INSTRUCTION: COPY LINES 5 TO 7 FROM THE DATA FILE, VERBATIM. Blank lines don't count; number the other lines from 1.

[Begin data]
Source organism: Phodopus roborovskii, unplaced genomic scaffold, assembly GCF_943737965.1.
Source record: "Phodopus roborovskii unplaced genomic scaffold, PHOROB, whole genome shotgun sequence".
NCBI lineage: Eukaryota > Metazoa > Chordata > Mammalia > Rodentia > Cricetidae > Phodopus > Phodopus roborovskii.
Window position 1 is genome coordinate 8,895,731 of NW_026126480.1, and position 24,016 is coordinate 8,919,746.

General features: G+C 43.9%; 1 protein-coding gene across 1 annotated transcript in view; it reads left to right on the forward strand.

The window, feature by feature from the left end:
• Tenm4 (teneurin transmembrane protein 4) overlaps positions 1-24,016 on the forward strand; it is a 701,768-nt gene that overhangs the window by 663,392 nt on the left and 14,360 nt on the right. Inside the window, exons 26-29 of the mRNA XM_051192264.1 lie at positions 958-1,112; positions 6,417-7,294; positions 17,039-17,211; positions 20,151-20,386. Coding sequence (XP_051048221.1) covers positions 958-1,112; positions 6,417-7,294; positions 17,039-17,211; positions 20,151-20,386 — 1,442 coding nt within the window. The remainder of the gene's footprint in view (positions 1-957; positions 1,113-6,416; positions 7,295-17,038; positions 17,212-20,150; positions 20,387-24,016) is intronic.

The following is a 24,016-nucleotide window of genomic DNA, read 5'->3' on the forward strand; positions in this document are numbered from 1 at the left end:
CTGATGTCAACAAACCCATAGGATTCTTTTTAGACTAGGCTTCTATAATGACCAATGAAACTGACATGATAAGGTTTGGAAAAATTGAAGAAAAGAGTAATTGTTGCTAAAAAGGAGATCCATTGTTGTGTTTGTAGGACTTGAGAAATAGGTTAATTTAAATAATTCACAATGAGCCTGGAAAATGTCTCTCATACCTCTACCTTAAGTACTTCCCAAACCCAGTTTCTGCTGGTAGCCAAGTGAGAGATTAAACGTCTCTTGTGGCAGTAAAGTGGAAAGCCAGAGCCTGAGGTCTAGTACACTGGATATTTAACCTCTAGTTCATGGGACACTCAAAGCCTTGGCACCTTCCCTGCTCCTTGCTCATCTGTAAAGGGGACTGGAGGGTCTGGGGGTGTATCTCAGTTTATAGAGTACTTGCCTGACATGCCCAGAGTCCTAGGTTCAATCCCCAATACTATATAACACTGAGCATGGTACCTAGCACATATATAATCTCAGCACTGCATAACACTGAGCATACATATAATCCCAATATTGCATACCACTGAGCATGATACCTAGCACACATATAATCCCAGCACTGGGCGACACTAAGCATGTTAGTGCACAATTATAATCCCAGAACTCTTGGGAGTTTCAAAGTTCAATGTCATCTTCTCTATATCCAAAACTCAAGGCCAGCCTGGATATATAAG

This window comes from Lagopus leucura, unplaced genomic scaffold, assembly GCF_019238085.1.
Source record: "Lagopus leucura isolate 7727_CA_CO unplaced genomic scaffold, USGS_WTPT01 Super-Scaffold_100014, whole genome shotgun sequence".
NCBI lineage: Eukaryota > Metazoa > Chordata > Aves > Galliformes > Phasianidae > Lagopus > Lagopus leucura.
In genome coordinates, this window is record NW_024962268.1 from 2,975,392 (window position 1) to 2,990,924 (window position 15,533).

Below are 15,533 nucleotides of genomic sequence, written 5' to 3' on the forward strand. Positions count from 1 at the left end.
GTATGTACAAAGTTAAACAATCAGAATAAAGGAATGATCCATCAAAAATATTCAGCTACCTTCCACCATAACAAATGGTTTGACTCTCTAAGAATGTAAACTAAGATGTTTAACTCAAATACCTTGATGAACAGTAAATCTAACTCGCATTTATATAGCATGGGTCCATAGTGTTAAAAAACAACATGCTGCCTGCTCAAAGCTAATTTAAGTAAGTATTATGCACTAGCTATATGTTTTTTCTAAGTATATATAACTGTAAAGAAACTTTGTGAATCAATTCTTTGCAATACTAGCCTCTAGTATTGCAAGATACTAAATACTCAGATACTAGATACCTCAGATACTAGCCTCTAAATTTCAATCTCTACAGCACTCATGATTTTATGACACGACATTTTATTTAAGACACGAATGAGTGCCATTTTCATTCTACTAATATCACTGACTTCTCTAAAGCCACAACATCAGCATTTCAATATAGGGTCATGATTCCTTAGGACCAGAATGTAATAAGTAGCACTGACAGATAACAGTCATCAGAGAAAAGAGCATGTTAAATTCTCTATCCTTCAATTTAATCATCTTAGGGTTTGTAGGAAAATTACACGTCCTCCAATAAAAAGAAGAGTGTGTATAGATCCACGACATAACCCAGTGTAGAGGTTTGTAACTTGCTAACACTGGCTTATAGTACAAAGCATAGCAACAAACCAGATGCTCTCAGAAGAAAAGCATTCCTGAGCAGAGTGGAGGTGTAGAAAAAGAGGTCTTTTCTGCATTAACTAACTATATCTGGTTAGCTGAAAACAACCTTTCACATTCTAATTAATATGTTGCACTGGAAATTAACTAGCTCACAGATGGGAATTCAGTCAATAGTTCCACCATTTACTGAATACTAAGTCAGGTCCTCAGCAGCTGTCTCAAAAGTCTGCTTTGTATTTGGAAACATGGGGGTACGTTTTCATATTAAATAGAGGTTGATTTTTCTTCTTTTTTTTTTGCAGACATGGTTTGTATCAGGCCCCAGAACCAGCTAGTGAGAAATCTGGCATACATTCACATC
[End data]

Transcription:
General features: G+C 43.9%; 1 protein-coding gene across 1 annotated transcript in view; it reads left to right on the forward strand.

The window, feature by feature from the left end:
• Tenm4 (teneurin transmembrane protein 4) overlaps positions 1-24,016 on the forward strand; it is a 701,768-nt gene that overhangs the window by 663,392 nt on the left and 14,360 nt on the right. Inside the window, exons 26-29 of the mRNA XM_051192264.1 lie at positions 958-1,112; positions 6,417-7,294; positions 17,039-17,211; positions 20,151-20,386. Coding sequence (XP_051048221.1) covers positions 958-1,112; positions 6,417-7,294; positions 17,039-17,211; positions 20,151-20,386 — 1,442 coding nt within the window. The remainder of the gene's footprint in view (positions 1-957; positions 1,113-6,416; positions 7,295-17,038; positions 17,212-20,150; positions 20,387-24,016) is intronic.